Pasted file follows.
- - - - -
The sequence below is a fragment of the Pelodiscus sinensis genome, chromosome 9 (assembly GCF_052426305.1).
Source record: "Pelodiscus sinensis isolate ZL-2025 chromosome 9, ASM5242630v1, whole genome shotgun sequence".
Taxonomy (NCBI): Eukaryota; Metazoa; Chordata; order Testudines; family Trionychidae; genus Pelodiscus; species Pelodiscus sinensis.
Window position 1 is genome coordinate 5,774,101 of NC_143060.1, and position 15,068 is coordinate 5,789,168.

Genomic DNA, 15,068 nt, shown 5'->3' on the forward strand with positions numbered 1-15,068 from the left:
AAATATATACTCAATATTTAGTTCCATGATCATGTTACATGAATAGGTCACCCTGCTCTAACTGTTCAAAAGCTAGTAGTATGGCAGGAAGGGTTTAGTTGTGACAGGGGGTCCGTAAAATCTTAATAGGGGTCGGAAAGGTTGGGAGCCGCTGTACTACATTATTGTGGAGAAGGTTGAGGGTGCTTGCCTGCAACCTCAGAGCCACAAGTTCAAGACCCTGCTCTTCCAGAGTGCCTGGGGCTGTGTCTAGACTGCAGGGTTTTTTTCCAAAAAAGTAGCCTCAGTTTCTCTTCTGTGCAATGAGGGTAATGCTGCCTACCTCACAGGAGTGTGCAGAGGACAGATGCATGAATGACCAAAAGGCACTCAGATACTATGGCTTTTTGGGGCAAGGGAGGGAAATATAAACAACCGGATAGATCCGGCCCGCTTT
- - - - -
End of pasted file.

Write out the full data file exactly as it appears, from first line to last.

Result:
The sequence below is a fragment of the Pelodiscus sinensis genome, chromosome 9 (assembly GCF_052426305.1).
Source record: "Pelodiscus sinensis isolate ZL-2025 chromosome 9, ASM5242630v1, whole genome shotgun sequence".
Taxonomy (NCBI): Eukaryota; Metazoa; Chordata; order Testudines; family Trionychidae; genus Pelodiscus; species Pelodiscus sinensis.
Window position 1 is genome coordinate 5,774,101 of NC_143060.1, and position 15,068 is coordinate 5,789,168.

Genomic DNA, 15,068 nt, shown 5'->3' on the forward strand with positions numbered 1-15,068 from the left:
AAATATATACTCAATATTTAGTTCCATGATCATGTTACATGAATAGGTCACCCTGCTCTAACTGTTCAAAAGCTAGTAGTATGGCAGGAAGGGTTTAGTTGTGACAGGGGGTCCGTAAAATCTTAATAGGGGTCGGAAAGGTTGGGAGCCGCTGTACTACATTATTGTGGAGAAGGTTGAGGGTGCTTGCCTGCAACCTCAGAGCCACAAGTTCAAGACCCTGCTCTTCCAGAGTGCCTGGGGCTGTGTCTAGACTGCAGGGTTTTTTTCCAAAAAAGTAGCCTCAGTTTCTCTTCTGTGCAATGAGGGTAATGCTGCCTACCTCACAGGAGTGTGCAGAGGACAGATGCATGAATGACCAAAAGGCACTCAGATACTATGGCTTTTTGGGGCAAGGGAGGGAAATATAAACAACCGGATAGATCCGGCCCGCTTT